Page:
Iodine Mapping of the Lung Using Subtraction Imaging for Pulmonary Embolism: Technique and Initial Clinical Experience

M. Brink, E.M. van Rikxoort, J. Charbonnier, S.J. van Riel, C.M. Schaefer-Prokop and M. Prokop

in: Annual Meeting of the Radiological Society of North America, 2013

Abstract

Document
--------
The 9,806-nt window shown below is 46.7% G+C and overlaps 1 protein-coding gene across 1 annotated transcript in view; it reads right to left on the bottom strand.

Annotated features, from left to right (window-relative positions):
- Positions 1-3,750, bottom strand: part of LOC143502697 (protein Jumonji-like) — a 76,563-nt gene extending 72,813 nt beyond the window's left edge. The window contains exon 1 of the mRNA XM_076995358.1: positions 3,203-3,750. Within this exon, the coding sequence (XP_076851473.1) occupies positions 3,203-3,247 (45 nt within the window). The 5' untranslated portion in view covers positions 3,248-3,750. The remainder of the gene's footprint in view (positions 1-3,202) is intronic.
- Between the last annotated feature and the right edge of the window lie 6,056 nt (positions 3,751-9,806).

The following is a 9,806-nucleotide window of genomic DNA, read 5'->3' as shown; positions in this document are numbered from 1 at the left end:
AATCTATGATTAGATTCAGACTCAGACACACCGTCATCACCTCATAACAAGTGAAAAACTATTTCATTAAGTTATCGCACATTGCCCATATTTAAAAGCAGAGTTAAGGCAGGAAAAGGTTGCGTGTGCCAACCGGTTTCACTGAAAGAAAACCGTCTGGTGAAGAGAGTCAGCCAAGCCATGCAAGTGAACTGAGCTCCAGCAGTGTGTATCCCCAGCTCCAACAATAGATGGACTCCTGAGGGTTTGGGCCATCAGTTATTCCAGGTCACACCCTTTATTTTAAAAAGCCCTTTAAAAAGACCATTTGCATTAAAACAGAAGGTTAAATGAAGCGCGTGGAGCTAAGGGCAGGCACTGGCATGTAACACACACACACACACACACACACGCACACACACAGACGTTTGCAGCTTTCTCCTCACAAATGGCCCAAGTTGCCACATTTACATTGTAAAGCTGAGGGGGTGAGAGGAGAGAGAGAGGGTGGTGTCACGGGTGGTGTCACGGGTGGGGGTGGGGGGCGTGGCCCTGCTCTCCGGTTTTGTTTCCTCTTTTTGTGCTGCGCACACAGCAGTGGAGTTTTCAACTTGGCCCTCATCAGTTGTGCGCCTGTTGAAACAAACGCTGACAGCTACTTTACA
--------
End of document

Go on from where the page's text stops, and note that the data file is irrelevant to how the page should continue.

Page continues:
PURPOSE/AIM To describe a technique of deriving iodine maps of the lungs using subtraction CTA. To provide our initial clinical experience of this technique and comparison to iodine maps derived from dual energy imaging CONTENT ORGANIZATION A. Principles B. Data acquisition C. Postprocessing: Registration, motion correction and filtering D. Clinical examples E. Comparison with dual energy CT F. Advantages and limitations SUMMARY Iodine maps derived from dual energy CT have been successfully used for assessment of acute pulmonary embolism. We present technical principles and initial results of a technique deriving iodine maps from subtracting precontrast scans from pulmonary CTA. Accurate image registration is crucial: Artifacts may arise from pulsation, motion or differences in inspiratory level. With good registration, partially obstructed vessels can be distinguished from complete occlusions and correlated with perfusion defects in the lung parenchyma. Color coding of lung parenchyma can enhance perfusion differences at a quality that is superior to iodine maps from dual energy imaging. Radiation dose can be kept below 5 mSv for standard size patients. This subtraction technique allows for excellent evaluation of lung parenchyma and pulmonary vessels and achieves a more than 3 times higher contrast-to-noise ratio than dual energy images at identical dose.